Evidence that industry and government have learned from the mistakes made in the run-up to the collapse of Solyndra will help build public trust in solar as it gears up for the political battles that lie ahead, writes Ben Willis.
The unexpected exit of CIGS manfucturer TSMC Solar from the market highlights the industry’s problem in relying on cost per watt as the main metric for comparing modules, writes Mark Osborne.
PV Tech invites you to help deliver a potentially life-saving solar array to a hospital in Uganda. Find out how you can help with the project.
Despite Reuters and whole bunch of mainstream media as well as some specialists in the renewable’s field having initially pronounced a major US$4 billion JV between SunEdison and India’s large conglomerate, Adani Group was a done deal back at the beginning of the year, those that did so should re-acquaint themselves with the terms ‘memorandum of understanding’ (MOU) and ‘feasibility study’.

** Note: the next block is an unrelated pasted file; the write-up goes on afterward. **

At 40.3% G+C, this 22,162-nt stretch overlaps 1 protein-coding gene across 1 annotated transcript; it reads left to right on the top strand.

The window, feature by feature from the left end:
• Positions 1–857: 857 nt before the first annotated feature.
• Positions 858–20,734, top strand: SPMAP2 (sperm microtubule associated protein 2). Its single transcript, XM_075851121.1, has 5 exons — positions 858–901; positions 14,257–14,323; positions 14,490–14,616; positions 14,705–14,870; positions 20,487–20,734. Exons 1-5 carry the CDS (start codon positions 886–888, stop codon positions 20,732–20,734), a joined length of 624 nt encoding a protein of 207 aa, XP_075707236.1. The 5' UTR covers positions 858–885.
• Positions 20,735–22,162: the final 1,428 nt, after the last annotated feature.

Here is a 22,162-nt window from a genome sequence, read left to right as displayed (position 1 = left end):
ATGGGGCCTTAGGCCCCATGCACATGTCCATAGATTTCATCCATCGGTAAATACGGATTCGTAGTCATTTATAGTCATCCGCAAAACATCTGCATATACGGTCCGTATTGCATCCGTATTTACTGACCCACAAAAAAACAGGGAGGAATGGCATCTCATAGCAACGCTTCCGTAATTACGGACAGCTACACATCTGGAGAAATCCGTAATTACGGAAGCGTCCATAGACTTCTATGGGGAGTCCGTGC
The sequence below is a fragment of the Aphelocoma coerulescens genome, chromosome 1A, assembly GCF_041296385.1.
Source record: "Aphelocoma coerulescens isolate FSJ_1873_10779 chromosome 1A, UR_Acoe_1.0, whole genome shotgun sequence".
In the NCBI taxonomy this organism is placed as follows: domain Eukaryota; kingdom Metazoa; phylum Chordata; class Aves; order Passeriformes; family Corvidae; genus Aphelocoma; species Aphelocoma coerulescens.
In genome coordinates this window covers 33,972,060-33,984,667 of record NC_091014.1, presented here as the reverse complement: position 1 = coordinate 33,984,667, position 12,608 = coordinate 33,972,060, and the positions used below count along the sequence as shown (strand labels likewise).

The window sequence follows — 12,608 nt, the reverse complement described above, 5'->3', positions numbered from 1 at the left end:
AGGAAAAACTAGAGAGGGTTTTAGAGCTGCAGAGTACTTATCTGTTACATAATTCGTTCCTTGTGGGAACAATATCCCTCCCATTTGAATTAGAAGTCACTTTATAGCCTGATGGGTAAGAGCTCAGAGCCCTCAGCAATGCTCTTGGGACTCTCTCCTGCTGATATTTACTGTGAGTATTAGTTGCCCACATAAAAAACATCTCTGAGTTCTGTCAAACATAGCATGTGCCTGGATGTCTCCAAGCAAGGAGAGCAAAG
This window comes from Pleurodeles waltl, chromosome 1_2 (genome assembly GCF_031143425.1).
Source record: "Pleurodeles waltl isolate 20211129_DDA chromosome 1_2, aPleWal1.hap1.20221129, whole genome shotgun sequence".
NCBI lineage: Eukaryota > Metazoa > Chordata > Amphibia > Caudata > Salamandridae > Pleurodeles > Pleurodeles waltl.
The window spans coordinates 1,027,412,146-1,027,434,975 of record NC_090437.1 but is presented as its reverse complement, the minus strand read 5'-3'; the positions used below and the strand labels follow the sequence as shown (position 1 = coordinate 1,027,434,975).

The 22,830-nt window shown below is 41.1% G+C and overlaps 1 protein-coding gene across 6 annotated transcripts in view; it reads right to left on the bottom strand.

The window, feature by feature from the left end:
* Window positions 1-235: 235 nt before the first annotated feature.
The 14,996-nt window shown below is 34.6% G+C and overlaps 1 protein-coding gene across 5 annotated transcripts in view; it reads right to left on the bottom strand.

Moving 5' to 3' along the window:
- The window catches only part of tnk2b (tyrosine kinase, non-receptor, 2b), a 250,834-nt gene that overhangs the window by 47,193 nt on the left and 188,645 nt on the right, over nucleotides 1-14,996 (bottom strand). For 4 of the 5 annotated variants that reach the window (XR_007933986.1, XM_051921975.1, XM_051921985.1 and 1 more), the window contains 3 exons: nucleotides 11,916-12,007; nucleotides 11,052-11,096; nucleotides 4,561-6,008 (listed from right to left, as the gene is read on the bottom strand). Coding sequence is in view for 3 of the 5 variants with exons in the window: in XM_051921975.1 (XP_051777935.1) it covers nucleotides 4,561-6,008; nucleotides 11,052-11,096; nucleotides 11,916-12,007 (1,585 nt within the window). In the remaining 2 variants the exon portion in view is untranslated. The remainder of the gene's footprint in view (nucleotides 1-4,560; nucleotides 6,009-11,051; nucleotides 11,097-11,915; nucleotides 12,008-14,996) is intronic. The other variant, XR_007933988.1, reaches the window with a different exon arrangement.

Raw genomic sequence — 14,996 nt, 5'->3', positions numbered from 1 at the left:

PV Tech’s preliminary analysis of global PV manufacturing expansion plans for the month of July, 2015 provide a longer-term picture to future expansions rather than more immediate decisions, underlying a lull in ‘meaningful’ capacity additions.
If there was one clear takeaway from the consultation and impact assessment releases by the UK government today, it would be that the government does not want any more solar farms as of today, writes Finlay Colville.
Mark Osborne offers a personal perspective on the decision announced this week to co-locate two biggest events in the solar industry calendar, Intersolar Europe and EU PVSEC.
PV Tech’s annual analysis of 12 major PV manufacturers’ R&D spending behaviour was a blockbuster in 2014.
Recent reports of tigthening supply and falling polysilicon prices indicate that PV module manufacturers could be entering a period of improved profitability not seen for the last three years, writes Mark Osborne.
Solar energy now accounts for 1% of all global electricity demand but the next 1% will come much sooner. Tom Kenning investigates just how much quicker.
As the COP21 climate talks in Paris draw closer, solar and coal are emerging as symbols of two very different energy futures, writes Ben Willis.
As the curtain falls on another Intersolar Europe, the reporting team that covered the show for PV Tech dusts off the pretzel crumbs and reflects on some of the key takeaways from another four days of madness in Messe München.
Modules using PERC technology were much in evidence at Intersolar Europe in Munich last week. But as Finlay Colville says, despite recent hype, PERC is not the only show in town.